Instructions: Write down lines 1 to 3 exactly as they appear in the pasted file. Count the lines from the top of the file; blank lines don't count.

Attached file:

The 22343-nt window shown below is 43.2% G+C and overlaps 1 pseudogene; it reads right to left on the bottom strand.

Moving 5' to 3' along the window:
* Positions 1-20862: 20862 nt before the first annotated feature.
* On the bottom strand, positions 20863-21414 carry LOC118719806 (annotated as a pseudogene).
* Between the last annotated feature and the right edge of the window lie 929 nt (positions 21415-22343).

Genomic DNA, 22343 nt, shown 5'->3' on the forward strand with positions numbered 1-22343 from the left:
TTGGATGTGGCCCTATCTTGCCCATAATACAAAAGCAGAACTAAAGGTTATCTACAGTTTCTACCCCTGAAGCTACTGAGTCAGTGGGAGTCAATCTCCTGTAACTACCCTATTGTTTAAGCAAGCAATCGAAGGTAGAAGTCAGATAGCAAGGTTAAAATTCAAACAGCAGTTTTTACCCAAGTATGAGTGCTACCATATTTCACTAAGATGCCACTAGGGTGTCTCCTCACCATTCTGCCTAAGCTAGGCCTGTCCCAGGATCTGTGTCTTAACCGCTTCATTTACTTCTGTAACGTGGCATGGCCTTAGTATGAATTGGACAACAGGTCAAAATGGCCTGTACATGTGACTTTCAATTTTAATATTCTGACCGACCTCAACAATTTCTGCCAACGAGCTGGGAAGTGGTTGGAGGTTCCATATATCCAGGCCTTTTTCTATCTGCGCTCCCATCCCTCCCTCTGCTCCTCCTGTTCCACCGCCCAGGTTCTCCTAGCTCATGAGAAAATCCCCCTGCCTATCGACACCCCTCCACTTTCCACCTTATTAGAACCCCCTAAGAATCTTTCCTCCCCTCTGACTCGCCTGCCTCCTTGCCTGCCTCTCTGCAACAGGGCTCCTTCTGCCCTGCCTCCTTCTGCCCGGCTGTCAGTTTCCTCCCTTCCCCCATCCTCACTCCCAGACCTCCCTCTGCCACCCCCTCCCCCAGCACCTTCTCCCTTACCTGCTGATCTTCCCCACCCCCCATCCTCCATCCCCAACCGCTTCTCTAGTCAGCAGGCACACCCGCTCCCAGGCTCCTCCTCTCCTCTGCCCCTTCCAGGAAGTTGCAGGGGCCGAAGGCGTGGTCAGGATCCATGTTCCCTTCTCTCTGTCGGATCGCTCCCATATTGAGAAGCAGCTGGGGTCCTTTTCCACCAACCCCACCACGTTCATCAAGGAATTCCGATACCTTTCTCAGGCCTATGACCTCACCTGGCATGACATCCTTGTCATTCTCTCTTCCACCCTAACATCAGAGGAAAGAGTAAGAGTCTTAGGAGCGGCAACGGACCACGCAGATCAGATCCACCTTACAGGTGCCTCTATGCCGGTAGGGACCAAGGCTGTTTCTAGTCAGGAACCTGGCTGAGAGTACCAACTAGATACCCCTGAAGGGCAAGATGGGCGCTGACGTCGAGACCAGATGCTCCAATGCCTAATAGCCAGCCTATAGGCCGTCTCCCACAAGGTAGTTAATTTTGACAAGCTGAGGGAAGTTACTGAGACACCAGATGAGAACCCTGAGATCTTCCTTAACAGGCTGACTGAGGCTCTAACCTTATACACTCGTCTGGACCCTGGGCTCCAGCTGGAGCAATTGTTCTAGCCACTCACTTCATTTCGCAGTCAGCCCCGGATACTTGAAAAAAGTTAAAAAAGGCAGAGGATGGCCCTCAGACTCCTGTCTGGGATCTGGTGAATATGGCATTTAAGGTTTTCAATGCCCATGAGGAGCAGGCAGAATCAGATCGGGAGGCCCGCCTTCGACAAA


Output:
The 22343-nt window shown below is 43.2% G+C and overlaps 1 pseudogene; it reads right to left on the bottom strand.

Moving 5' to 3' along the window:
* Positions 1-20862: 20862 nt before the first annotated feature.